The erudite British math professor revels in the wonders of numbers.
Stewart (Emeritus, Mathematics/Univ. of Warwick; The Mathematics of Life, 2011, etc.) adopts the framework of the chapters as subjects to elucidate the charms of the digits one to 10, adding separate chapters for special numbers including zero, negative numbers, rationals and irrationals, pi, e, the imaginary number i (the square root of minus 1) and so on. For each, the author provides historical context—e.g., many 19th-century mathematicians found the notion of infinity abhorrent. Stewart’s approach works well early on, giving a nice sense of how math has evolved to ever larger number systems that have many applications beyond pure mathematics. However, Stewart tells about the remarkable findings of great mathematicians rather than showing how they were obtained. This is partly because the proofs involved are too complex or technical, requiring some knowledge of calculus or complex numbers. Yet even in simpler cases where Stewart shows steps in a proof, his explanations are terse and may assume too much on the part of readers. (On the other hand, he is expansive in giving the names and dates of those who carried out calculations of the square root of 2 or pi to a zillion places.) The degree of sophistication grows in the latter half of the text, as Stewart discourses on fractals, musical scales, packing problems, Rubik’s cubes, string theory and encryption, including an analysis of the celebrated German enigma code of World War II. The topics defy any logical sequence, so a discussion of wallpaper patterns can be followed by the famous birthday problem in which it turns out that the probability of two people in a group having the same birthday is greater than 50 percent in a group as small as 23 people.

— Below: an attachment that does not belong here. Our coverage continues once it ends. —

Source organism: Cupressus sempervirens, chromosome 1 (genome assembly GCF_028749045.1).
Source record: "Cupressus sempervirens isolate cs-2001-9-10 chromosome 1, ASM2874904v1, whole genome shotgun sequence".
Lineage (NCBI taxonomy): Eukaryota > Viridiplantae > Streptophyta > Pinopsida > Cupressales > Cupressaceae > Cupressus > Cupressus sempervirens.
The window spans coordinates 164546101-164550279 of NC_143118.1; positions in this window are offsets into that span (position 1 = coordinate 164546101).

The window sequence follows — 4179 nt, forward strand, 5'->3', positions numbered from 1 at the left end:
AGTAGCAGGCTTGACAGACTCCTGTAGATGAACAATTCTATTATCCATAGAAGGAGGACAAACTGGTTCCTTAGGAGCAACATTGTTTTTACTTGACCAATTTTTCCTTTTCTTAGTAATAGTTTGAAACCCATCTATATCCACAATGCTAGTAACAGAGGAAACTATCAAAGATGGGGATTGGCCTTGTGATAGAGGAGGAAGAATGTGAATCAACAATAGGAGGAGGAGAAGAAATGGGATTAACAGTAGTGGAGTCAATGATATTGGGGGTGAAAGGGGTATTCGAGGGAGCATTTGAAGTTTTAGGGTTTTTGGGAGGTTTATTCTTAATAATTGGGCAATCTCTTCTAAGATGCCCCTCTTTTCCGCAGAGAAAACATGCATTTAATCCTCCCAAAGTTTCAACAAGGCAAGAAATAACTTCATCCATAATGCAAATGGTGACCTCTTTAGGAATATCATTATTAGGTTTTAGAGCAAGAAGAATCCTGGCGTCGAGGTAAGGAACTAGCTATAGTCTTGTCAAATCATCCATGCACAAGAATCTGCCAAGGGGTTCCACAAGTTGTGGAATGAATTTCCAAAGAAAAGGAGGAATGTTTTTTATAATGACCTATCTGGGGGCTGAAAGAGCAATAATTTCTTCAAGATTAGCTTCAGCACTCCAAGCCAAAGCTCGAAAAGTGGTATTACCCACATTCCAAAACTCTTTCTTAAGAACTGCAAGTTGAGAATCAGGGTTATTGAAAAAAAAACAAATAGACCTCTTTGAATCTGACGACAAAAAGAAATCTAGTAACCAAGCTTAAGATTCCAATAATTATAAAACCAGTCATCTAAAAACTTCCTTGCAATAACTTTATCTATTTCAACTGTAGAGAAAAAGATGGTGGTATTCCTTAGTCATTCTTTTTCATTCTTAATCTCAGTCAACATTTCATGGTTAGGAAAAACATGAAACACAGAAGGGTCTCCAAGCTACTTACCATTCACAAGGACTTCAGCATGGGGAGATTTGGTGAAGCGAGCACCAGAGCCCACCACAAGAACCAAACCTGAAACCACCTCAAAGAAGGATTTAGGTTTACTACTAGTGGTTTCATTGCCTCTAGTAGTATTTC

Stewart receives an A for telling us how vast, wonderful and useful are all the members of the world of numbers but a lower grade for his explanation of the whys and wherefores.